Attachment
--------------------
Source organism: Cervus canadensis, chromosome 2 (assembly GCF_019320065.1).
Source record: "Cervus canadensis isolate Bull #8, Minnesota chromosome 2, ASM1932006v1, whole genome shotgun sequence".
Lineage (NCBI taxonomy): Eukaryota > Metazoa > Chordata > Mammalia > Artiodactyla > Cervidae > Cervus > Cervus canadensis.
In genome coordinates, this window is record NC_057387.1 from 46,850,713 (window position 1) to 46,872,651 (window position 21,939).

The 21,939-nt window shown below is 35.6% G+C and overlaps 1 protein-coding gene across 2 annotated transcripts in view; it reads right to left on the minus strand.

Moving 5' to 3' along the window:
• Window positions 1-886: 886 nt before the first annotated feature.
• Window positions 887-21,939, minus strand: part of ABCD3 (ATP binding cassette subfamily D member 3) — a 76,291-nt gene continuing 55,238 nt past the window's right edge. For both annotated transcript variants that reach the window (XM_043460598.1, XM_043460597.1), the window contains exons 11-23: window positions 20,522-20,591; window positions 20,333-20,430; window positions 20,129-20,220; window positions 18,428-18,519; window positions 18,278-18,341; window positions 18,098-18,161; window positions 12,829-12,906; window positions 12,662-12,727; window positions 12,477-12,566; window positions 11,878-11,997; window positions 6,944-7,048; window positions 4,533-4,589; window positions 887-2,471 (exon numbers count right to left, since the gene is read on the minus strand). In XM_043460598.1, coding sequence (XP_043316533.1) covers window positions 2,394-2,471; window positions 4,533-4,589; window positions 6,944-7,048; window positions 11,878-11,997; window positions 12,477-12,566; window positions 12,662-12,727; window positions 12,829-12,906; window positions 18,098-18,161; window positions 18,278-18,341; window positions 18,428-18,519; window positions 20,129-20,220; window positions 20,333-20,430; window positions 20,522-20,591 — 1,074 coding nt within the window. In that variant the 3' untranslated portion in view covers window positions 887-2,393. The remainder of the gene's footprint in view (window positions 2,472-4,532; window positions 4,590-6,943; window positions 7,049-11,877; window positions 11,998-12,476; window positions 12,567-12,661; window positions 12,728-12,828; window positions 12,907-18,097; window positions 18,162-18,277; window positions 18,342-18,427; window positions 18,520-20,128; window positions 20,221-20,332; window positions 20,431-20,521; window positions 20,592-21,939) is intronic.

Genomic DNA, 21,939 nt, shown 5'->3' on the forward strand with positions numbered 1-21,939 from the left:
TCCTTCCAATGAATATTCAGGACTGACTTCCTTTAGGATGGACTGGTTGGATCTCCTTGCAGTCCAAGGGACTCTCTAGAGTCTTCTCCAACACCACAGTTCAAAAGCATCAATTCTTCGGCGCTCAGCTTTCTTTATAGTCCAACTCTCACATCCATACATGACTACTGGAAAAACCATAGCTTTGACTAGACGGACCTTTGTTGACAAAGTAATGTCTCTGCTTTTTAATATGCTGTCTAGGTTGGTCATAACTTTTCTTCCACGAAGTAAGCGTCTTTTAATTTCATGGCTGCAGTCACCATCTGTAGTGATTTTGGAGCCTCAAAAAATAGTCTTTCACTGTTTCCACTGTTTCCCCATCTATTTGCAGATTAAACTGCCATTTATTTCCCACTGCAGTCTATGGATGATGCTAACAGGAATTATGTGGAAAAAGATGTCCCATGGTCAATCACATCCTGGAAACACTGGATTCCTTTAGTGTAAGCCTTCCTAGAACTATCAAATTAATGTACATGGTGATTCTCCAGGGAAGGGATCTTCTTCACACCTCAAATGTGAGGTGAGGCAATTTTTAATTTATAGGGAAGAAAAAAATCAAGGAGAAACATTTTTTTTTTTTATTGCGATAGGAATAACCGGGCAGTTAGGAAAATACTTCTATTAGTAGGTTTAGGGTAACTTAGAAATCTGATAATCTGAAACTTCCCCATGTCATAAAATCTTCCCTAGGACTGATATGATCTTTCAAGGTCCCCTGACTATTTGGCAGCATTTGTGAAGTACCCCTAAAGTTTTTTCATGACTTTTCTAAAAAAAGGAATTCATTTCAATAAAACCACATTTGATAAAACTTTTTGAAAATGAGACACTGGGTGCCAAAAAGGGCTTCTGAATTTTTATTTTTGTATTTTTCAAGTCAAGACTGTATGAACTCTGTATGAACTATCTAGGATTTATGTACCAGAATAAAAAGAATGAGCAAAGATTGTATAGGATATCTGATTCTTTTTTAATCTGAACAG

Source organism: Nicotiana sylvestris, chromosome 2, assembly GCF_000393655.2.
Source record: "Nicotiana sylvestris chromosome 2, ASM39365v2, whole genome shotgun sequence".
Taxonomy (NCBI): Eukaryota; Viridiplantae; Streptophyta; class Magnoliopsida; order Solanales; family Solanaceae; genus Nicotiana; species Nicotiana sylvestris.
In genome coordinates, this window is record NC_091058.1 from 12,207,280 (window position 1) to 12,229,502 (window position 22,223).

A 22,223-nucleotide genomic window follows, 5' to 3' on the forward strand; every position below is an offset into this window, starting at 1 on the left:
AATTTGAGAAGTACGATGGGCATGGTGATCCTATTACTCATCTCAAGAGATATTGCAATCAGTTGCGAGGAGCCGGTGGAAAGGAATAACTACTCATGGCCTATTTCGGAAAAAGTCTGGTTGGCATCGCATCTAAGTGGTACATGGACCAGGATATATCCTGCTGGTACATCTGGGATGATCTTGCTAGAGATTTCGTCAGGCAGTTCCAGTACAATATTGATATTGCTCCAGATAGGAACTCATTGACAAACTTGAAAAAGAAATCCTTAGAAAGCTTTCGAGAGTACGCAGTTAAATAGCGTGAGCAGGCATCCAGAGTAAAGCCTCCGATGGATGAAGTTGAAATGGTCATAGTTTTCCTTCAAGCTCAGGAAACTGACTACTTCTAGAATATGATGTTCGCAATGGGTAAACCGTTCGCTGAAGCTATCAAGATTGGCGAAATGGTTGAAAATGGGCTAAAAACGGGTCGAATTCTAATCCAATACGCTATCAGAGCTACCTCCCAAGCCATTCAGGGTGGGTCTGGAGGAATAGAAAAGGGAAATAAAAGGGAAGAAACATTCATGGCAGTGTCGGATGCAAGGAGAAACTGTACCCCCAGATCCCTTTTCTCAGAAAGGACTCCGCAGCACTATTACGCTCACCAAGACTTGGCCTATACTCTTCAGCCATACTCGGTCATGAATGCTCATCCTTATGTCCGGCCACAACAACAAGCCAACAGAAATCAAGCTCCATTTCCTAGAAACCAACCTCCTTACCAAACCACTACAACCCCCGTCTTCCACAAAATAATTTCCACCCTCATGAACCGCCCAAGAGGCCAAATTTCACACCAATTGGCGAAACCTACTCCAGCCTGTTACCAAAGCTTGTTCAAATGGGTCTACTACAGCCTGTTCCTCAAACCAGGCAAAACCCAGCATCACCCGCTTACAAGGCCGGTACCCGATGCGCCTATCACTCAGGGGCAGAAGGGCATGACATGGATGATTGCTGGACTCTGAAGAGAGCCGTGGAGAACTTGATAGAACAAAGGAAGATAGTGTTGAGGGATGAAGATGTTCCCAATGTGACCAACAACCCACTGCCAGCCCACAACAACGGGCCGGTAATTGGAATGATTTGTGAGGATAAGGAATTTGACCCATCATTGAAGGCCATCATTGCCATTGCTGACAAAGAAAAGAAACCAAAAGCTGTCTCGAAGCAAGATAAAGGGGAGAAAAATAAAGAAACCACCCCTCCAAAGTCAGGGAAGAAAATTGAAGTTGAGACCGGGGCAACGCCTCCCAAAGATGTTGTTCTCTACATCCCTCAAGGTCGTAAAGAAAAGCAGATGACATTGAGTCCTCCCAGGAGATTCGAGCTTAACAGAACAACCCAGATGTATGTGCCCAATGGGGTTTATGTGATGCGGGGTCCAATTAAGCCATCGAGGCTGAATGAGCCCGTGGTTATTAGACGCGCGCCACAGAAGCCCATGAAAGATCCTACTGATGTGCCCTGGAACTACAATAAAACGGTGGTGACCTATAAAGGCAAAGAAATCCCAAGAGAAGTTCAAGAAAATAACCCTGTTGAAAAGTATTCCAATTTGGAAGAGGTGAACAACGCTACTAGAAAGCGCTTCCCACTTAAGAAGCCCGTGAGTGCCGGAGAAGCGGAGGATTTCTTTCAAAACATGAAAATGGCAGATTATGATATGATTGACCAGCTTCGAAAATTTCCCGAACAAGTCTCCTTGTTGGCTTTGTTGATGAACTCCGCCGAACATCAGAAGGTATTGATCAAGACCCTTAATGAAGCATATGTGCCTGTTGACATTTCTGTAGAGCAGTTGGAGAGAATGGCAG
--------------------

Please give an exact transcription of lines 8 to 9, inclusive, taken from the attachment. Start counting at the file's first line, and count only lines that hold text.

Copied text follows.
• Window positions 887-21,939, minus strand: part of ABCD3 (ATP binding cassette subfamily D member 3) — a 76,291-nt gene continuing 55,238 nt past the window's right edge. For both annotated transcript variants that reach the window (XM_043460598.1, XM_043460597.1), the window contains exons 11-23: window positions 20,522-20,591; window positions 20,333-20,430; window positions 20,129-20,220; window positions 18,428-18,519; window positions 18,278-18,341; window positions 18,098-18,161; window positions 12,829-12,906; window positions 12,662-12,727; window positions 12,477-12,566; window positions 11,878-11,997; window positions 6,944-7,048; window positions 4,533-4,589; window positions 887-2,471 (exon numbers count right to left, since the gene is read on the minus strand). In XM_043460598.1, coding sequence (XP_043316533.1) covers window positions 2,394-2,471; window positions 4,533-4,589; window positions 6,944-7,048; window positions 11,878-11,997; window positions 12,477-12,566; window positions 12,662-12,727; window positions 12,829-12,906; window positions 18,098-18,161; window positions 18,278-18,341; window positions 18,428-18,519; window positions 20,129-20,220; window positions 20,333-20,430; window positions 20,522-20,591 — 1,074 coding nt within the window. In that variant the 3' untranslated portion in view covers window positions 887-2,393. The remainder of the gene's footprint in view (window positions 2,472-4,532; window positions 4,590-6,943; window positions 7,049-11,877; window positions 11,998-12,476; window positions 12,567-12,661; window positions 12,728-12,828; window positions 12,907-18,097; window positions 18,162-18,277; window positions 18,342-18,427; window positions 18,520-20,128; window positions 20,221-20,332; window positions 20,431-20,521; window positions 20,592-21,939) is intronic.

Genomic DNA, 21,939 nt, shown 5'->3' on the forward strand with positions numbered 1-21,939 from the left: